The other distinct thing about St. Peter’s (and all historic Latvian, Christian churches) is the use of a gilded rooster weather vane at the top of the steeple. Since the 15th century there have been a total of seven rooster vanes atop St. Peter’s. In 1970 the newest rooster was perched as a gift to the 800th anniversary of the church. However, St. Peter’s bird is just one of the “Riga Roosters.” This icon is representative of the patron saint of the city and thought to drive away evil. You can see the symbol reappropriated on gifts for tourists and has become symbolically akin to the city.

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one of the seven roosters

A special place to see some of this history first-hand is from the top! I have visited the observation tower a couple of times now and it is always a delight. Not only can you get a bird’s eye view of the maze that Old Town is, but you can see across the Daugava river as well. I have now perfected the best time to get to the top and swear that 4:00pm on a clear day will provide the most beautiful golden glow on Riga’s red clay roofs.

 

Today, St. Peter’s is mainly used for concerts and art exhibitions. A cultural center of the city, it aims to serve the artistic community and bring others into appreciation of the building. This is something I’ve personally experienced as well. Visiting this church often during my time here has provided many points of reflection. Specifically, three of my favorite moments in the space have been visiting an exhibit about Latvia’s role in World War I, an exhibit about Latvian handcrafts, and attending a percussion concert dedicated to Baltic composers.

The World War I exhibit was especially interesting as it outlined the stories of Latvians that fought in multiple fronts of the war. Since the area we now consider “Latvia” was unborn and still part of the Soviet Union during the Great War, they experienced the trials of fighting in both the Eastern and Western sectors of the conflict. The exhibit also included combat boots, military uniforms, and the possessions of soldiers that have been preserved for over 100 years.

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Exhibition showing parts of bombed Old Town from World War II

As I’ve learned, handcrafts in Latvia are an important part of culture and art. A second exhibit I  enjoyed was one on Latvian handcrafts. It showcased brilliant examples of clothing, art, and mittens made in the traditional style. To learn about the fine skills that are needed to produce such quality pieces while being educated on what their designs and colors represent gave me a better appreciation for Latvian clothing.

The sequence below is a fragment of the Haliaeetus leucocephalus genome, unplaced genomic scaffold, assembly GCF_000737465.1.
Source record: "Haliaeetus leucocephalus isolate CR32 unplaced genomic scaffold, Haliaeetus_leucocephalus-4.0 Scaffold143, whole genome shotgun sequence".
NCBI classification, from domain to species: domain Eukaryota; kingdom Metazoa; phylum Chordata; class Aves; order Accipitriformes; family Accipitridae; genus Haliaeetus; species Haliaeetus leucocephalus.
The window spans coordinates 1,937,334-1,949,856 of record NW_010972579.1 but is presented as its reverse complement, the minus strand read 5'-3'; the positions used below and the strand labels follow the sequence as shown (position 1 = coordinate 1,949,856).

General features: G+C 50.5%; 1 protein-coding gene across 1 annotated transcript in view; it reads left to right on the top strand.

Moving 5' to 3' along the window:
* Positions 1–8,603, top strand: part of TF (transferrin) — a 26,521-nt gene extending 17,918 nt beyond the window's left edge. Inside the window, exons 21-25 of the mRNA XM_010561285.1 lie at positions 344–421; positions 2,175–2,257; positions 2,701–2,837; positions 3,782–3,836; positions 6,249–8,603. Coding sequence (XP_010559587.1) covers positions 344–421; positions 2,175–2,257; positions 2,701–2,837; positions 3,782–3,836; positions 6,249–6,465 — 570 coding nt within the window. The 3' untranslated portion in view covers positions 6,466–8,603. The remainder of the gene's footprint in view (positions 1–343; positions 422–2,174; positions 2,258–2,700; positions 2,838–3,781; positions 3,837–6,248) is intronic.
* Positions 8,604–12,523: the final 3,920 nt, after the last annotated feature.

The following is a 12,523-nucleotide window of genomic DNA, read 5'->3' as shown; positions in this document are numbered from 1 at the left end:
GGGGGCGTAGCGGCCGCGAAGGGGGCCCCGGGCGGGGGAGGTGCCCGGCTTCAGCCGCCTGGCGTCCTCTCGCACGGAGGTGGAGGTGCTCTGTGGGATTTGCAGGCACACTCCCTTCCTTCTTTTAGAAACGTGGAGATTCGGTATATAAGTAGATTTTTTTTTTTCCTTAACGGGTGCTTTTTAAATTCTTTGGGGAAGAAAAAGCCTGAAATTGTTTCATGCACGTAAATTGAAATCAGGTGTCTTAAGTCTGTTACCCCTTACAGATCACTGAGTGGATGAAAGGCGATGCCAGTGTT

However, this space isn’t just for art. Some of my favorite experiences at St. Peter’s so far have been when I have attended and performed in music concerts there. In fact, my very first experience in the church was playing a concert with my orchestra last September. It was a great acoustic place to play in and overall provided a wonderful atmosphere. Likewise, the percussion concert that my roommates and I attended after Riga’s independence day celebration on November 18th, 2018 was especially memorable as it was a performance dedicated to Baltic composers. Put on by members of Latvian National Symphony Orchestra, this small breakout concert was the final event we attended during the busy November 18th celebratory weekend and a great cap to the day. Performing a series of new and old pieces, the percussion ensemble intentionally included music composed by mostly Latvians, as well as a famous rendition of “Spiegel im Spiegel” by the renowned Estonian, Arvo Pärt.

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Independence Day Concert

Sitting there while listening to the pieces that mainly emulated the beloved Latvian countryside and aesthetic of nature, I realized this music was being performed in a building that seemed as old as time itself. Latvia as a place was being depicted for the audience through a distinct sound painting. In that moment, I felt I truly understood the importance of allowing yourself to settle into a space that can best emulate the whole context of an artistic experience.

This is in part what draws me back to St. Peter’s again and again. It is a building that represents so much for this country. It is a building that has been carried forward from the past and hopefully will be carried into the future. It is a building that houses culture in all of its forms. And, because of all of these things, it is so much more than just a building.

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My favorite view in all of Riga!

Es Esmu Latvija

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Latvian Flag circa 1918

Now that 2018 has passed and gone, I thought it would be an appropriate time to reflect on last year being the official celebration of the Latvian centenary of independence. “Latvija 100,” as it is known, refers to the notion that Latvia has been an established country since 1918. Yet, like any interesting story, the tales of Latvia’s coming-of-age is ridden with a diverse historical narrative that still yearns for a nuanced explanation and intentional reflection. It is a story not just detailing a completed past but a story that continues to live on today and will hopefully do so long into the future.

This has been a post I’ve wanted to cover for a while but one that I have also wanted to let digest as I’ve discovered more and more about this country every day. Here is the gist of my understanding of the significance of “Latvija 100” and how it affects me. I hope I can help explain (at least a little) to readers what this celebration might mean for Latvians and also, others while we all continue to learn more about this beautiful Baltic country.